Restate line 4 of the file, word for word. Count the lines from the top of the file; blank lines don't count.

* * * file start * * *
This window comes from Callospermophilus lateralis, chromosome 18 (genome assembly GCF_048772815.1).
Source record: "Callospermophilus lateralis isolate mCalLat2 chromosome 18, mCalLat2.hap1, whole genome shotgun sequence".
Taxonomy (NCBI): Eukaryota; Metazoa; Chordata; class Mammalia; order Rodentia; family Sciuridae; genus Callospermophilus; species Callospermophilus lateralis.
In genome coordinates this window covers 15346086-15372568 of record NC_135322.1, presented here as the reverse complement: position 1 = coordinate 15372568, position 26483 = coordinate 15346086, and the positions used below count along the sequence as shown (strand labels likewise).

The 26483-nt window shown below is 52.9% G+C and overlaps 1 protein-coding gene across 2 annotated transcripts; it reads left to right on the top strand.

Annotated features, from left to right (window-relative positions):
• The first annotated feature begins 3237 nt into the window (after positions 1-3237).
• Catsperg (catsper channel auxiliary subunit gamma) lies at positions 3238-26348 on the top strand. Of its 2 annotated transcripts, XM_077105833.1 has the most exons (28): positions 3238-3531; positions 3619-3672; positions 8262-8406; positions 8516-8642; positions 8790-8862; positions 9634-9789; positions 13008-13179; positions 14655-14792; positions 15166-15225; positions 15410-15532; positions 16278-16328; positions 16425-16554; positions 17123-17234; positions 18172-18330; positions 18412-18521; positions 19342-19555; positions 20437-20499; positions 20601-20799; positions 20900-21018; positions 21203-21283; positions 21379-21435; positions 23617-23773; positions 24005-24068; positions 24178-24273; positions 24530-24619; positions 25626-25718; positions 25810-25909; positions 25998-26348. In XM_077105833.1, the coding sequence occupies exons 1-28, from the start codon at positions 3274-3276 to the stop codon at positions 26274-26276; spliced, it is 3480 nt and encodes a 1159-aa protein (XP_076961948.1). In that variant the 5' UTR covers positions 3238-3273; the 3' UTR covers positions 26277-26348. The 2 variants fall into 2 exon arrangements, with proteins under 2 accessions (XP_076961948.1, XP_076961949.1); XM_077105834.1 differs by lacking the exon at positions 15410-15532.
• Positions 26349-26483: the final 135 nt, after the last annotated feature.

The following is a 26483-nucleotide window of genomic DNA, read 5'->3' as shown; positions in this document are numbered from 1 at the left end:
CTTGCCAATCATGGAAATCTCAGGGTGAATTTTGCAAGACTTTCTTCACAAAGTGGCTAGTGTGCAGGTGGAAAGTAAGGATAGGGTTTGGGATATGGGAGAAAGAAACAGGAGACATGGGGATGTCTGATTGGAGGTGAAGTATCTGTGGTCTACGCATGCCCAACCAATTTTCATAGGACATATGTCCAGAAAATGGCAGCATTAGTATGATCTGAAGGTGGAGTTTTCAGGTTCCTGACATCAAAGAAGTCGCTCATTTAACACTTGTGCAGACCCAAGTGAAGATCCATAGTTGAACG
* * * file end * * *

In genome coordinates this window covers 15346086-15372568 of record NC_135322.1, presented here as the reverse complement: position 1 = coordinate 15372568, position 26483 = coordinate 15346086, and the positions used below count along the sequence as shown (strand labels likewise).